Stephen Ratcliffe among those who may be held liable for £20.8m black hole in fund
Former officers of the Construction Confederation, including Stephen Ratcliffe and Sir Martin Laing, may be held personally liable for the £20.8m black hole in the body’s pension fund.
The news follows the revelation of the deficit in October, which could mean that about 500 staff could lose up to 70% of their pensions.
Zolfo Cooper, which is acting as liquidator for the confederation after it was wound up in December, initially said it would investigate former member bodies. This week it emerged that the behaviour of individual officers would also be scrutinised.
A source close to the process said: “The liquidator is investigating the officers because it wants to know why the Construction Confederation was not giving back funds to meet its debts. Everyone with a possible liability will be looked at. Officers should have done what they could to get the money from the member organisations.”
In addition to Ratcliffe, the former chief executive of the organisation, and Laing, the former chair of John Laing, previous officers include Paul Shepherd, former chair of Shepherd Construction, and James Wates, the current deputy chair of Wates.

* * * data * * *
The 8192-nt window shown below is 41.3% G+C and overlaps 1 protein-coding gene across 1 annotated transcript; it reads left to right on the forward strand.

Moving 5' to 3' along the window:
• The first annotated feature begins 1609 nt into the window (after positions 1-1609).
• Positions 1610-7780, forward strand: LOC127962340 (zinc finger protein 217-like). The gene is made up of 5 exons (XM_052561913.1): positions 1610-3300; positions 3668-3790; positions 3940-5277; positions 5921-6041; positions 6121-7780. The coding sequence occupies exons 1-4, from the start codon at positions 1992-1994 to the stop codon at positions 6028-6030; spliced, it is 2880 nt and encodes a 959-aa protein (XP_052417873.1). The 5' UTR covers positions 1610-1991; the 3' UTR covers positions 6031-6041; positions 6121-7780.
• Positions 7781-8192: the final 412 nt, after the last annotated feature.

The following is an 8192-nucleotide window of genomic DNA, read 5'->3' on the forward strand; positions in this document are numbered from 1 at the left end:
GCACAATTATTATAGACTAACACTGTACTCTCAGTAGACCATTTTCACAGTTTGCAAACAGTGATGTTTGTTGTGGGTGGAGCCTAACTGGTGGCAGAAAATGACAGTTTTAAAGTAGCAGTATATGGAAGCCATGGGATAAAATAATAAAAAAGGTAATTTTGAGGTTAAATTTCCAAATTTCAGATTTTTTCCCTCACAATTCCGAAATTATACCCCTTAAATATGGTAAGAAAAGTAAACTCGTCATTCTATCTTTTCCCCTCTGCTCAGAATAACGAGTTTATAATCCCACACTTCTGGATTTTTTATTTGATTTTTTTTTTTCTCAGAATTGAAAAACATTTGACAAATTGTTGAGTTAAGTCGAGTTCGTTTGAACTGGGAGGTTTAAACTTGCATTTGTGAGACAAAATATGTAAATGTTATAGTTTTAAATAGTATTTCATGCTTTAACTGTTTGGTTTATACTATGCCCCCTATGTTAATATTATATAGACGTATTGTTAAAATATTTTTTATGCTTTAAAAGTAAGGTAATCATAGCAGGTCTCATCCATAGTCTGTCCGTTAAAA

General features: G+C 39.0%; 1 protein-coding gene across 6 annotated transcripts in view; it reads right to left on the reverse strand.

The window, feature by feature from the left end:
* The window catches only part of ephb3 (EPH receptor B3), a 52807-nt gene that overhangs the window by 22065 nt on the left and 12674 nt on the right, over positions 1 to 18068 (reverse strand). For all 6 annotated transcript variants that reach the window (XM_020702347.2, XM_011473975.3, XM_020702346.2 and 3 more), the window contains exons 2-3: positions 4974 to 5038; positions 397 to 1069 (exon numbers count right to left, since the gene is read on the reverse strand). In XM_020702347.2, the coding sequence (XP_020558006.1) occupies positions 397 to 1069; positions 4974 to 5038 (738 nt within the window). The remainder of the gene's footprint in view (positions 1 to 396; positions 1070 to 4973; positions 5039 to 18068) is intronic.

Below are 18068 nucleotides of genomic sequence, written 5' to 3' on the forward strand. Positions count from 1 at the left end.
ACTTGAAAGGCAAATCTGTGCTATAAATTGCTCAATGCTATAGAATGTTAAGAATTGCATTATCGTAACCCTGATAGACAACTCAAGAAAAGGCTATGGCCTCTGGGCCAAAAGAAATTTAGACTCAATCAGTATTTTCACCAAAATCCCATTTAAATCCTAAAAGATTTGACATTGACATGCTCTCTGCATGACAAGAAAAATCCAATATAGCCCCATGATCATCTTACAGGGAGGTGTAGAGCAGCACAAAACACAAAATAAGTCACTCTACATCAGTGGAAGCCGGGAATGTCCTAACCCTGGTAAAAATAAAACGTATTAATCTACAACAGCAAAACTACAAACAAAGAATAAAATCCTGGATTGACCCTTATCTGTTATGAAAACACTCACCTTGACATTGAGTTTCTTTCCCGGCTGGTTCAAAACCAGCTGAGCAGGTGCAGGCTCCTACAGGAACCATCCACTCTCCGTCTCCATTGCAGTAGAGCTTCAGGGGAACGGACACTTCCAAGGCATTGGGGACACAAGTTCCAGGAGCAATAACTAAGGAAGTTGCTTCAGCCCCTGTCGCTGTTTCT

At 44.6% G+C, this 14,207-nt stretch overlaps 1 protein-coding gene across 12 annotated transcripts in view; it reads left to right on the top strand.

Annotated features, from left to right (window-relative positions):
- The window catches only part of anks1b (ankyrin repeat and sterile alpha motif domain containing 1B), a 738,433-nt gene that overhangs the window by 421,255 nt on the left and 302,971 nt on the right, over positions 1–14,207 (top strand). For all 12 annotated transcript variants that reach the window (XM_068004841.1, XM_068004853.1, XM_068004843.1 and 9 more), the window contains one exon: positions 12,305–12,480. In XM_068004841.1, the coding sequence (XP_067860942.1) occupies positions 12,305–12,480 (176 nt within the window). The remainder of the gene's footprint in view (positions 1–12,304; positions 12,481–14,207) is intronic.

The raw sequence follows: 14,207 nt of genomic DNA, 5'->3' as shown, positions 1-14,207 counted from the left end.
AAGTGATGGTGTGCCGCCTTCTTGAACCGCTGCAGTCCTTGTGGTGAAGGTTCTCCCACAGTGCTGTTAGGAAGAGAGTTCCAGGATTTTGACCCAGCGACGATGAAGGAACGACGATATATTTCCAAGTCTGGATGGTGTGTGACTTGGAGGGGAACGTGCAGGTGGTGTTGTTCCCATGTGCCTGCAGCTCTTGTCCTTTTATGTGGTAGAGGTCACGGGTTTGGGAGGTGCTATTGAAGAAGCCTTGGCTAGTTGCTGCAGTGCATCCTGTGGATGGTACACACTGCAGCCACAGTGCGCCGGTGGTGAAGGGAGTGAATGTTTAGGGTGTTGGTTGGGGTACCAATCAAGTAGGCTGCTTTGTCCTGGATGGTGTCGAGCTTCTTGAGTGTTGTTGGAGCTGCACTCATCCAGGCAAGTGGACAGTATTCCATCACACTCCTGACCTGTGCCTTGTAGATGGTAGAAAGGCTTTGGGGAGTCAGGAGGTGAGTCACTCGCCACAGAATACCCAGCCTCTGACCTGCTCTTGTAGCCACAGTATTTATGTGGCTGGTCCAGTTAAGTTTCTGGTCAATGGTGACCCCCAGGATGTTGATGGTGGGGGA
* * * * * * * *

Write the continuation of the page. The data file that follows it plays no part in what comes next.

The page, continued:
It is something companies will seriously consider
Nicholas Heaton, Lovells
The source added: “If they failed to fulfil their obligations by not trying their hardest to make sure member organisations plugged the debts, they could be held accountable.”
Meanwhile, the source added that the Pensions Regulator, which supervises the administration of pension schemes in the UK, could take separate action to hold officers liable if there is evidence that they misled the trustees over the extent of the debts.
The black hole has edged up from £20.5m last year, owing to poor returns on investments and despite the sale of the organisation’s Westminster property, which fetched about £4m at the end of 2009.
One former Construction Confederation employee said: “Questions need to be answered. We need to know how it was allowed to get into this state without a loud warning being sounded.”